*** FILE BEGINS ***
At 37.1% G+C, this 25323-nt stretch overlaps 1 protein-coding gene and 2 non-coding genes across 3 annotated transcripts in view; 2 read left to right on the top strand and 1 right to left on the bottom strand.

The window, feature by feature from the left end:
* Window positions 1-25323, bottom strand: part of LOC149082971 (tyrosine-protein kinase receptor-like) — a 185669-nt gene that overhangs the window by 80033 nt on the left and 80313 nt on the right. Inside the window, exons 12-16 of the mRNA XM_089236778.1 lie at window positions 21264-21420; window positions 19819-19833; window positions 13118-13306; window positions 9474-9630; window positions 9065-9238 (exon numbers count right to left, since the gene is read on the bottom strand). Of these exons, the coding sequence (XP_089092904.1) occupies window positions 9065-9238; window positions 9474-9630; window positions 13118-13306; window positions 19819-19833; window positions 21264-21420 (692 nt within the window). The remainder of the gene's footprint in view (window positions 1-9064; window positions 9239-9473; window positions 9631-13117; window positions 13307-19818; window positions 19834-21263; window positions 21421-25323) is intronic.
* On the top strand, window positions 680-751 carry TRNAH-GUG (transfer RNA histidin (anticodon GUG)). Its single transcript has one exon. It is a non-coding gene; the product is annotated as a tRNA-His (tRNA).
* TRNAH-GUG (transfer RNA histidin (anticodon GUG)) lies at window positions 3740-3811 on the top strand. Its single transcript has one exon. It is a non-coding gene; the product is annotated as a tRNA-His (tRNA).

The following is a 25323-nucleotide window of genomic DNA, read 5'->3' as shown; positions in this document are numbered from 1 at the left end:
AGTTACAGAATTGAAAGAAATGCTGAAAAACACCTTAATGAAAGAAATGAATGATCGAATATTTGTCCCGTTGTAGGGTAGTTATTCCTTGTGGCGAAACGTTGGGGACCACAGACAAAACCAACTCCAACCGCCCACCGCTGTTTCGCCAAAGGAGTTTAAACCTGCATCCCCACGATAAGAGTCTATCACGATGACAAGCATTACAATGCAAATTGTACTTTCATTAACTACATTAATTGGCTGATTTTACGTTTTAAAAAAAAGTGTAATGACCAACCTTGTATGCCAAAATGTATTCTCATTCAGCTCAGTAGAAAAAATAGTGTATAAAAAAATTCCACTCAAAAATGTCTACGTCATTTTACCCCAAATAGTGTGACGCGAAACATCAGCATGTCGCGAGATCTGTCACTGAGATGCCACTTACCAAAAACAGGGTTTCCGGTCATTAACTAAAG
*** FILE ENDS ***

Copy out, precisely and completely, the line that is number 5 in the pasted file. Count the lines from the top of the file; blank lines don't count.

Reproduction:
* TRNAH-GUG (transfer RNA histidin (anticodon GUG)) lies at window positions 3740-3811 on the top strand. Its single transcript has one exon. It is a non-coding gene; the product is annotated as a tRNA-His (tRNA).